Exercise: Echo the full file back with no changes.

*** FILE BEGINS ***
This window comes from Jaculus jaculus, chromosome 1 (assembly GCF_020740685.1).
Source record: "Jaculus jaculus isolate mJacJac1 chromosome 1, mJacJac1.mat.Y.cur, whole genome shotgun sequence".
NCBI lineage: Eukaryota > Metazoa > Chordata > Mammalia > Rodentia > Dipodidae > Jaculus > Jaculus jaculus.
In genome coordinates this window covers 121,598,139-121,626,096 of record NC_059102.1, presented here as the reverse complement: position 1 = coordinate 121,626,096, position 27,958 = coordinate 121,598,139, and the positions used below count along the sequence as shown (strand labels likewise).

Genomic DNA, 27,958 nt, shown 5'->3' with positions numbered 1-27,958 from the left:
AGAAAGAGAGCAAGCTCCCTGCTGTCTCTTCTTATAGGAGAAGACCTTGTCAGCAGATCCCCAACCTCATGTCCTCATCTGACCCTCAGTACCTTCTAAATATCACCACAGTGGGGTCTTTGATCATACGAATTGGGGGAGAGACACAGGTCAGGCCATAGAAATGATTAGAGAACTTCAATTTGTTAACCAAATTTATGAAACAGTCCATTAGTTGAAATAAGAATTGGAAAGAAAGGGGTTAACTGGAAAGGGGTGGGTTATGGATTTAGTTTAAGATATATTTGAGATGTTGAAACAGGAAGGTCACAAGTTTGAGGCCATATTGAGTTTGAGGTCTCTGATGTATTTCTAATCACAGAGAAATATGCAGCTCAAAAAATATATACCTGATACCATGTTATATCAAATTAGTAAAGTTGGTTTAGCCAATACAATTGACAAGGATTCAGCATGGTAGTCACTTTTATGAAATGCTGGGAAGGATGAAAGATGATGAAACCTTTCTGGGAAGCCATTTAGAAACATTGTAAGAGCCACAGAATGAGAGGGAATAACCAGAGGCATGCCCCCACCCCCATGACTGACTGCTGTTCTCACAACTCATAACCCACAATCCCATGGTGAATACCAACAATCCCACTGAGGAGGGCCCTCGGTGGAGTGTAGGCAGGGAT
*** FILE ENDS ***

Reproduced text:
This window comes from Jaculus jaculus, chromosome 1 (assembly GCF_020740685.1).
Source record: "Jaculus jaculus isolate mJacJac1 chromosome 1, mJacJac1.mat.Y.cur, whole genome shotgun sequence".
NCBI lineage: Eukaryota > Metazoa > Chordata > Mammalia > Rodentia > Dipodidae > Jaculus > Jaculus jaculus.
In genome coordinates this window covers 121,598,139-121,626,096 of record NC_059102.1, presented here as the reverse complement: position 1 = coordinate 121,626,096, position 27,958 = coordinate 121,598,139, and the positions used below count along the sequence as shown (strand labels likewise).

Genomic DNA, 27,958 nt, shown 5'->3' with positions numbered 1-27,958 from the left:
AGAAAGAGAGCAAGCTCCCTGCTGTCTCTTCTTATAGGAGAAGACCTTGTCAGCAGATCCCCAACCTCATGTCCTCATCTGACCCTCAGTACCTTCTAAATATCACCACAGTGGGGTCTTTGATCATACGAATTGGGGGAGAGACACAGGTCAGGCCATAGAAATGATTAGAGAACTTCAATTTGTTAACCAAATTTATGAAACAGTCCATTAGTTGAAATAAGAATTGGAAAGAAAGGGGTTAACTGGAAAGGGGTGGGTTATGGATTTAGTTTAAGATATATTTGAGATGTTGAAACAGGAAGGTCACAAGTTTGAGGCCATATTGAGTTTGAGGTCTCTGATGTATTTCTAATCACAGAGAAATATGCAGCTCAAAAAATATATACCTGATACCATGTTATATCAAATTAGTAAAGTTGGTTTAGCCAATACAATTGACAAGGATTCAGCATGGTAGTCACTTTTATGAAATGCTGGGAAGGATGAAAGATGATGAAACCTTTCTGGGAAGCCATTTAGAAACATTGTAAGAGCCACAGAATGAGAGGGAATAACCAGAGGCATGCCCCCACCCCCATGACTGACTGCTGTTCTCACAACTCATAACCCACAATCCCATGGTGAATACCAACAATCCCACTGAGGAGGGCCCTCGGTGGAGTGTAGGCAGGGAT